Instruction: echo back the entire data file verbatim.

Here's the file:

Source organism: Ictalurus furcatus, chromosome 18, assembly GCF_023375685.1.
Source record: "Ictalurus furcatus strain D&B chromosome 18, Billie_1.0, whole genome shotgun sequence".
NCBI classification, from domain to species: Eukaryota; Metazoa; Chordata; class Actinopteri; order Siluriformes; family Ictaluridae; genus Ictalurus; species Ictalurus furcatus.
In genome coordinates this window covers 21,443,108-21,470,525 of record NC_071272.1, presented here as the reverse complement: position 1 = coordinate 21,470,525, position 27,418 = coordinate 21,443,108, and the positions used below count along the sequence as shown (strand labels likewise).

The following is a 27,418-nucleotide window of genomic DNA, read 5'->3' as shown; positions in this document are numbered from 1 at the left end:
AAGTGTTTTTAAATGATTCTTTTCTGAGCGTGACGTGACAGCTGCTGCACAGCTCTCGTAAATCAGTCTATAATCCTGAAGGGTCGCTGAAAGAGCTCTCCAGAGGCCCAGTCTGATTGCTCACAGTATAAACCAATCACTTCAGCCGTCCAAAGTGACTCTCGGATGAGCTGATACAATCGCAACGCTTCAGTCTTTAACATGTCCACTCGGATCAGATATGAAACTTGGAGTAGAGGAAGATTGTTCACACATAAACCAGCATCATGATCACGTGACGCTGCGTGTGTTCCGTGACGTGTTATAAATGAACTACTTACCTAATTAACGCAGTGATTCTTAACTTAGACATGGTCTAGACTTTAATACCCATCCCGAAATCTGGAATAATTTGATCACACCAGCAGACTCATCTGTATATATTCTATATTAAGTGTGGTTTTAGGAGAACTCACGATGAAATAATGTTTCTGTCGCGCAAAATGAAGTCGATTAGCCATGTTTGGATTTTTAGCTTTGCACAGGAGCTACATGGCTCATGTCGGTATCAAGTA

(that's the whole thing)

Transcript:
Source organism: Ictalurus furcatus, chromosome 18, assembly GCF_023375685.1.
Source record: "Ictalurus furcatus strain D&B chromosome 18, Billie_1.0, whole genome shotgun sequence".
NCBI classification, from domain to species: Eukaryota; Metazoa; Chordata; class Actinopteri; order Siluriformes; family Ictaluridae; genus Ictalurus; species Ictalurus furcatus.
In genome coordinates this window covers 21,443,108-21,470,525 of record NC_071272.1, presented here as the reverse complement: position 1 = coordinate 21,470,525, position 27,418 = coordinate 21,443,108, and the positions used below count along the sequence as shown (strand labels likewise).

The following is a 27,418-nucleotide window of genomic DNA, read 5'->3' as shown; positions in this document are numbered from 1 at the left end:
AAGTGTTTTTAAATGATTCTTTTCTGAGCGTGACGTGACAGCTGCTGCACAGCTCTCGTAAATCAGTCTATAATCCTGAAGGGTCGCTGAAAGAGCTCTCCAGAGGCCCAGTCTGATTGCTCACAGTATAAACCAATCACTTCAGCCGTCCAAAGTGACTCTCGGATGAGCTGATACAATCGCAACGCTTCAGTCTTTAACATGTCCACTCGGATCAGATATGAAACTTGGAGTAGAGGAAGATTGTTCACACATAAACCAGCATCATGATCACGTGACGCTGCGTGTGTTCCGTGACGTGTTATAAATGAACTACTTACCTAATTAACGCAGTGATTCTTAACTTAGACATGGTCTAGACTTTAATACCCATCCCGAAATCTGGAATAATTTGATCACACCAGCAGACTCATCTGTATATATTCTATATTAAGTGTGGTTTTAGGAGAACTCACGATGAAATAATGTTTCTGTCGCGCAAAATGAAGTCGATTAGCCATGTTTGGATTTTTAGCTTTGCACAGGAGCTACATGGCTCATGTCGGTATCAAGTA